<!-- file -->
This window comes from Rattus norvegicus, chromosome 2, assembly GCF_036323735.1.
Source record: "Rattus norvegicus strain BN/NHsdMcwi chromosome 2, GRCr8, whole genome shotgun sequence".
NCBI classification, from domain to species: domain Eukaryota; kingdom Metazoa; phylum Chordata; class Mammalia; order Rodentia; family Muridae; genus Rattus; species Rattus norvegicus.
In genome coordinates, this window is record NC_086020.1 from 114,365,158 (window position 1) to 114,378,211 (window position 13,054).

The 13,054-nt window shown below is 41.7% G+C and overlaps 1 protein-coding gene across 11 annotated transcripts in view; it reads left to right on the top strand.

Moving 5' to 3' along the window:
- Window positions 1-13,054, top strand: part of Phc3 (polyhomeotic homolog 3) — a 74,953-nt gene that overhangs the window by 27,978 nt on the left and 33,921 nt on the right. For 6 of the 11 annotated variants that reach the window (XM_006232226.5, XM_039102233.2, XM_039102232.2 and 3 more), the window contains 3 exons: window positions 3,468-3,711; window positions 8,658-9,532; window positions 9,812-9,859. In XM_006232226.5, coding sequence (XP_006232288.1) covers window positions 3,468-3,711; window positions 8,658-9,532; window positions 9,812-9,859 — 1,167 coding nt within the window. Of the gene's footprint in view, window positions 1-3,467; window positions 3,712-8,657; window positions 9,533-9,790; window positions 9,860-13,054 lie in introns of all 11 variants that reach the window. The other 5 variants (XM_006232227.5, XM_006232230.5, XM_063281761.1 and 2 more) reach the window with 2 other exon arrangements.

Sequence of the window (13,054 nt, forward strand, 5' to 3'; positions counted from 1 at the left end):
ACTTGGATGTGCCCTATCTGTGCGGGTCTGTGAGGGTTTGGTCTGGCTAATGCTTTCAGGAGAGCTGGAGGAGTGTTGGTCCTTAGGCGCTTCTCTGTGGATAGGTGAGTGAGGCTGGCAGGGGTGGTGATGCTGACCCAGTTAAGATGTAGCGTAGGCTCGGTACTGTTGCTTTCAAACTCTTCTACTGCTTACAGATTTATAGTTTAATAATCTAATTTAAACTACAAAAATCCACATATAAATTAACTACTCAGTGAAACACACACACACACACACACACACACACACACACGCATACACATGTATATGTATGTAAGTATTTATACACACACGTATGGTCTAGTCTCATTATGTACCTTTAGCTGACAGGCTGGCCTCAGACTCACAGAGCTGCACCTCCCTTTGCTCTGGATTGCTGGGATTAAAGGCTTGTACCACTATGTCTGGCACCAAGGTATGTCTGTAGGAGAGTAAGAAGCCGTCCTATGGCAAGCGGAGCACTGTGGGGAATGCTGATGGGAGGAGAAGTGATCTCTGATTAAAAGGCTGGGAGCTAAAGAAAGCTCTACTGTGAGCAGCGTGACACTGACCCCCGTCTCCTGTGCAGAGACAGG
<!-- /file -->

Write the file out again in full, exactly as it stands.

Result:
This window comes from Rattus norvegicus, chromosome 2, assembly GCF_036323735.1.
Source record: "Rattus norvegicus strain BN/NHsdMcwi chromosome 2, GRCr8, whole genome shotgun sequence".
NCBI classification, from domain to species: domain Eukaryota; kingdom Metazoa; phylum Chordata; class Mammalia; order Rodentia; family Muridae; genus Rattus; species Rattus norvegicus.
In genome coordinates, this window is record NC_086020.1 from 114,365,158 (window position 1) to 114,378,211 (window position 13,054).

The 13,054-nt window shown below is 41.7% G+C and overlaps 1 protein-coding gene across 11 annotated transcripts in view; it reads left to right on the top strand.

Moving 5' to 3' along the window:
- Window positions 1-13,054, top strand: part of Phc3 (polyhomeotic homolog 3) — a 74,953-nt gene that overhangs the window by 27,978 nt on the left and 33,921 nt on the right. For 6 of the 11 annotated variants that reach the window (XM_006232226.5, XM_039102233.2, XM_039102232.2 and 3 more), the window contains 3 exons: window positions 3,468-3,711; window positions 8,658-9,532; window positions 9,812-9,859. In XM_006232226.5, coding sequence (XP_006232288.1) covers window positions 3,468-3,711; window positions 8,658-9,532; window positions 9,812-9,859 — 1,167 coding nt within the window. Of the gene's footprint in view, window positions 1-3,467; window positions 3,712-8,657; window positions 9,533-9,790; window positions 9,860-13,054 lie in introns of all 11 variants that reach the window. The other 5 variants (XM_006232227.5, XM_006232230.5, XM_063281761.1 and 2 more) reach the window with 2 other exon arrangements.

Sequence of the window (13,054 nt, forward strand, 5' to 3'; positions counted from 1 at the left end):
ACTTGGATGTGCCCTATCTGTGCGGGTCTGTGAGGGTTTGGTCTGGCTAATGCTTTCAGGAGAGCTGGAGGAGTGTTGGTCCTTAGGCGCTTCTCTGTGGATAGGTGAGTGAGGCTGGCAGGGGTGGTGATGCTGACCCAGTTAAGATGTAGCGTAGGCTCGGTACTGTTGCTTTCAAACTCTTCTACTGCTTACAGATTTATAGTTTAATAATCTAATTTAAACTACAAAAATCCACATATAAATTAACTACTCAGTGAAACACACACACACACACACACACACACACACACACGCATACACATGTATATGTATGTAAGTATTTATACACACACGTATGGTCTAGTCTCATTATGTACCTTTAGCTGACAGGCTGGCCTCAGACTCACAGAGCTGCACCTCCCTTTGCTCTGGATTGCTGGGATTAAAGGCTTGTACCACTATGTCTGGCACCAAGGTATGTCTGTAGGAGAGTAAGAAGCCGTCCTATGGCAAGCGGAGCACTGTGGGGAATGCTGATGGGAGGAGAAGTGATCTCTGATTAAAAGGCTGGGAGCTAAAGAAAGCTCTACTGTGAGCAGCGTGACACTGACCCCCGTCTCCTGTGCAGAGACAGG